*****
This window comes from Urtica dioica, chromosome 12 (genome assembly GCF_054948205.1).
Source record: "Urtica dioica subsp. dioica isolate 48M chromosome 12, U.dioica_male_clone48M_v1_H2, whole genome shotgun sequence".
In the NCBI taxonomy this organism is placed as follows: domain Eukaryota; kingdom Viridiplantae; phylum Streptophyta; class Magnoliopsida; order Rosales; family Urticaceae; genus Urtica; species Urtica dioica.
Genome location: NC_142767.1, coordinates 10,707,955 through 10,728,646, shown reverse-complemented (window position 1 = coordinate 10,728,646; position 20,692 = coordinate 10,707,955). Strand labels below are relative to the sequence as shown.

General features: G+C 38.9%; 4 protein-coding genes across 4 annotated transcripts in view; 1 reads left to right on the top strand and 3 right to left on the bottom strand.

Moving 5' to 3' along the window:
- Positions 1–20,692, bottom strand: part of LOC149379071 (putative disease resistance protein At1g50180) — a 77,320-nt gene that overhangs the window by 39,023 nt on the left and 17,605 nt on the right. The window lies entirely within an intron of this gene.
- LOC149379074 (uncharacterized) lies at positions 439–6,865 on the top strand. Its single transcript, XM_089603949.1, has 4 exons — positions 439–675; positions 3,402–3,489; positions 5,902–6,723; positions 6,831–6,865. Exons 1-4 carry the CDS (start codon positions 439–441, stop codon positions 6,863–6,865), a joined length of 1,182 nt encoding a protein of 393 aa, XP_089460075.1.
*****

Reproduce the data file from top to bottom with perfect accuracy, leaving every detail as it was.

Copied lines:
This window comes from Urtica dioica, chromosome 12 (genome assembly GCF_054948205.1).
Source record: "Urtica dioica subsp. dioica isolate 48M chromosome 12, U.dioica_male_clone48M_v1_H2, whole genome shotgun sequence".
In the NCBI taxonomy this organism is placed as follows: domain Eukaryota; kingdom Viridiplantae; phylum Streptophyta; class Magnoliopsida; order Rosales; family Urticaceae; genus Urtica; species Urtica dioica.
Genome location: NC_142767.1, coordinates 10,707,955 through 10,728,646, shown reverse-complemented (window position 1 = coordinate 10,728,646; position 20,692 = coordinate 10,707,955). Strand labels below are relative to the sequence as shown.

General features: G+C 38.9%; 4 protein-coding genes across 4 annotated transcripts in view; 1 reads left to right on the top strand and 3 right to left on the bottom strand.

Moving 5' to 3' along the window:
- Positions 1–20,692, bottom strand: part of LOC149379071 (putative disease resistance protein At1g50180) — a 77,320-nt gene that overhangs the window by 39,023 nt on the left and 17,605 nt on the right. The window lies entirely within an intron of this gene.
- LOC149379074 (uncharacterized) lies at positions 439–6,865 on the top strand. Its single transcript, XM_089603949.1, has 4 exons — positions 439–675; positions 3,402–3,489; positions 5,902–6,723; positions 6,831–6,865. Exons 1-4 carry the CDS (start codon positions 439–441, stop codon positions 6,863–6,865), a joined length of 1,182 nt encoding a protein of 393 aa, XP_089460075.1.